For Piano and Harpo
Oscar Levant (1906-1972) was both certifiable as a performing genius and as a nutcase. And apparently he was comfortable being both -- so why shouldn't we want to see him on stage doing both? "There's a fine line between genius and insanity," wrote Levant. "I have erased this line."
In addition, he was friends with Arthur "Harpo" Marx (1888-1964), one of the famous and infamous Four Marx Bros. Thus, when actor Dan Castellaneta researched Levant's life, he found an odd notation that the pianist/composer/ actor went to a party one afternoon at Marx's Beverly Hills mansion, and stayed for thirteen months. This became the genesis of his comedy, "For Piano and Harpo."
Castellaneta stumbled on a terrific idea for a play, but he also stumbled on making it complete. There's no doubt that Levant, sarcastic, self-loathing, and talented as he was, makes for a great theatrical character to play. But Castellaneta, a fine voice-over actor as Homer Simpson, seems to lack enough straight-actor voice variety to make his Levant an attention-grabbing human being.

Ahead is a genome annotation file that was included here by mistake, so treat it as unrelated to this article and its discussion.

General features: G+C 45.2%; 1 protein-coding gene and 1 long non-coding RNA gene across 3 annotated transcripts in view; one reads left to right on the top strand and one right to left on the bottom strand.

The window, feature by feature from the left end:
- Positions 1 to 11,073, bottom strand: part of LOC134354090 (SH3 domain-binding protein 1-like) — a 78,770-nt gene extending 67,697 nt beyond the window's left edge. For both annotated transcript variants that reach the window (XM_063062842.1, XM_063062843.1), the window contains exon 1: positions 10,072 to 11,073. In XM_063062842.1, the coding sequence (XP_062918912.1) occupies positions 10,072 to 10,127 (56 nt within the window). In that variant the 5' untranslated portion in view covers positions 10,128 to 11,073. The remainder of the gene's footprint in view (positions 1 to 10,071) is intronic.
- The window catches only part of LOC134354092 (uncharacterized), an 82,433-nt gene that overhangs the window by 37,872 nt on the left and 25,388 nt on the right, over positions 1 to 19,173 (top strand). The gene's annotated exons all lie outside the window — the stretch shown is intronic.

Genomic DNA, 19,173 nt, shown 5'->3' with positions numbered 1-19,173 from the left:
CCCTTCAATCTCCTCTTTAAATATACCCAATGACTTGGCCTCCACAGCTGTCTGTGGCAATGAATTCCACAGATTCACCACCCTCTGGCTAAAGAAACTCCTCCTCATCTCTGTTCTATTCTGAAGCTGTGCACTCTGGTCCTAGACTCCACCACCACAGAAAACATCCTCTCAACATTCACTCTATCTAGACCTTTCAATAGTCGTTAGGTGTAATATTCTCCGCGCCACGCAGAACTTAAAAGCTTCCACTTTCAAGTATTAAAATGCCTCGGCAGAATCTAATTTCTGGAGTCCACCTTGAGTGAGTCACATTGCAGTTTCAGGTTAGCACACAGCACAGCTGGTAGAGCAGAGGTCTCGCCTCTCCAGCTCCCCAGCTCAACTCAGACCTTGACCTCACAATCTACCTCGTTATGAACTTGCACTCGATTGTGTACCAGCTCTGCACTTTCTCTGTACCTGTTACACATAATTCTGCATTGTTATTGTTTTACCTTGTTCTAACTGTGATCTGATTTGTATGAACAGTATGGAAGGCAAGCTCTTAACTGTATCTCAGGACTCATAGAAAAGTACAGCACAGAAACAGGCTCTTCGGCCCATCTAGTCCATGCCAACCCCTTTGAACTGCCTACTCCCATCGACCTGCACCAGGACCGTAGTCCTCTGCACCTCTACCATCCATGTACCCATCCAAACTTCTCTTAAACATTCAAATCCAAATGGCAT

Now, mind you, the actor has an extraordinary gift for comedy and certainly, Levant's rude rhythms fit Castellaneta's abilities in this rough glove of a role. But having the play go from late in his life, while institutionalized for mental disorders, back to the 1930s Hollywood, forward to Jack Paar's nightly talk show in 1962, allows for an interesting gander at his life, but is questionable why Harpo is in it at all.
These two men might have worked better in a fictional funny-off, but in spite of some fine work by the great JD Cullum as Harpo, and some excellent actors: including Levant's very put-off wife, June (Deb Lacusta); Gail Matthius as Oscar's mother, successfully, and Fanny Brice, less so; Jonathan Stark as his pill-prescribing psychiatrist and as Jack Paar; and Phil Proctor, in a variety of vivid roles.
While Castellaneta mimes playing the classical piano, music supervisor David O plays it for real just behind the curtain, accompanied on the harp by the talented Jillian Risigari.
It's an uneven show as written, with what one suspects as far too many themes running through it, but director Stefan Novinski moves it well, guiding the veteran cast into and through their realities on Stephen Gifford's wide, detailed set. And Kate Bergh's costume design works through the many decades memorably.
It's a witty evening, superbly acted, and worthy of our attention. But it would succeed better if they choose to do a re-write after this run.
"For Piano and Harpo" runs through March 5 at the Falcon Theatre, 4252 Riverside Drive in Burbank, 91502. For tickets and information, call 818-955-8101 or visit falcontheatre.com